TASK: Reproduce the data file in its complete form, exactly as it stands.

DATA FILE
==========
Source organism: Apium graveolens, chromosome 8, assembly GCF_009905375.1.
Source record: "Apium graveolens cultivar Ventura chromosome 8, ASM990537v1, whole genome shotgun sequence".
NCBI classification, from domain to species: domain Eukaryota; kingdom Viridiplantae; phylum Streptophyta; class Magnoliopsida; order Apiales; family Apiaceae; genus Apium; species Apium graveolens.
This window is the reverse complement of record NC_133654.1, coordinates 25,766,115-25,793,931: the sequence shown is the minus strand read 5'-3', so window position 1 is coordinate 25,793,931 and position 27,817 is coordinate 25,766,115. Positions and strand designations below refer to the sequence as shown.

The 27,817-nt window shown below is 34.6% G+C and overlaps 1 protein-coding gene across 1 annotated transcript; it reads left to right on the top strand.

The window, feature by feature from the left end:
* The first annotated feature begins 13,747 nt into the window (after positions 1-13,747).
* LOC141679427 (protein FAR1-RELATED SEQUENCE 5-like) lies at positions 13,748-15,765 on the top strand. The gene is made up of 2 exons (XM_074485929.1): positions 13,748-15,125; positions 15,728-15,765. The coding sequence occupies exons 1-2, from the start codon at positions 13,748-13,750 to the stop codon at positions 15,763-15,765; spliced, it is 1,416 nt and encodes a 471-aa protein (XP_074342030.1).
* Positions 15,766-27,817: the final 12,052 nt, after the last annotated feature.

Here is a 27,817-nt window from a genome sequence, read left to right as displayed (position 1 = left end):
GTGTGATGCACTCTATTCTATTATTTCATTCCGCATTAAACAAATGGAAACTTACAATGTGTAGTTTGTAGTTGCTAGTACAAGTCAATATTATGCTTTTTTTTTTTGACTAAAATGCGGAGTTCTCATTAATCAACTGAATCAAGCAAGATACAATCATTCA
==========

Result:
Source organism: Apium graveolens, chromosome 8, assembly GCF_009905375.1.
Source record: "Apium graveolens cultivar Ventura chromosome 8, ASM990537v1, whole genome shotgun sequence".
NCBI classification, from domain to species: domain Eukaryota; kingdom Viridiplantae; phylum Streptophyta; class Magnoliopsida; order Apiales; family Apiaceae; genus Apium; species Apium graveolens.
This window is the reverse complement of record NC_133654.1, coordinates 25,766,115-25,793,931: the sequence shown is the minus strand read 5'-3', so window position 1 is coordinate 25,793,931 and position 27,817 is coordinate 25,766,115. Positions and strand designations below refer to the sequence as shown.

The 27,817-nt window shown below is 34.6% G+C and overlaps 1 protein-coding gene across 1 annotated transcript; it reads left to right on the top strand.

The window, feature by feature from the left end:
* The first annotated feature begins 13,747 nt into the window (after positions 1-13,747).
* LOC141679427 (protein FAR1-RELATED SEQUENCE 5-like) lies at positions 13,748-15,765 on the top strand. The gene is made up of 2 exons (XM_074485929.1): positions 13,748-15,125; positions 15,728-15,765. The coding sequence occupies exons 1-2, from the start codon at positions 13,748-13,750 to the stop codon at positions 15,763-15,765; spliced, it is 1,416 nt and encodes a 471-aa protein (XP_074342030.1).
* Positions 15,766-27,817: the final 12,052 nt, after the last annotated feature.

Here is a 27,817-nt window from a genome sequence, read left to right as displayed (position 1 = left end):
GTGTGATGCACTCTATTCTATTATTTCATTCCGCATTAAACAAATGGAAACTTACAATGTGTAGTTTGTAGTTGCTAGTACAAGTCAATATTATGCTTTTTTTTTTTGACTAAAATGCGGAGTTCTCATTAATCAACTGAATCAAGCAAGATACAATCATTCA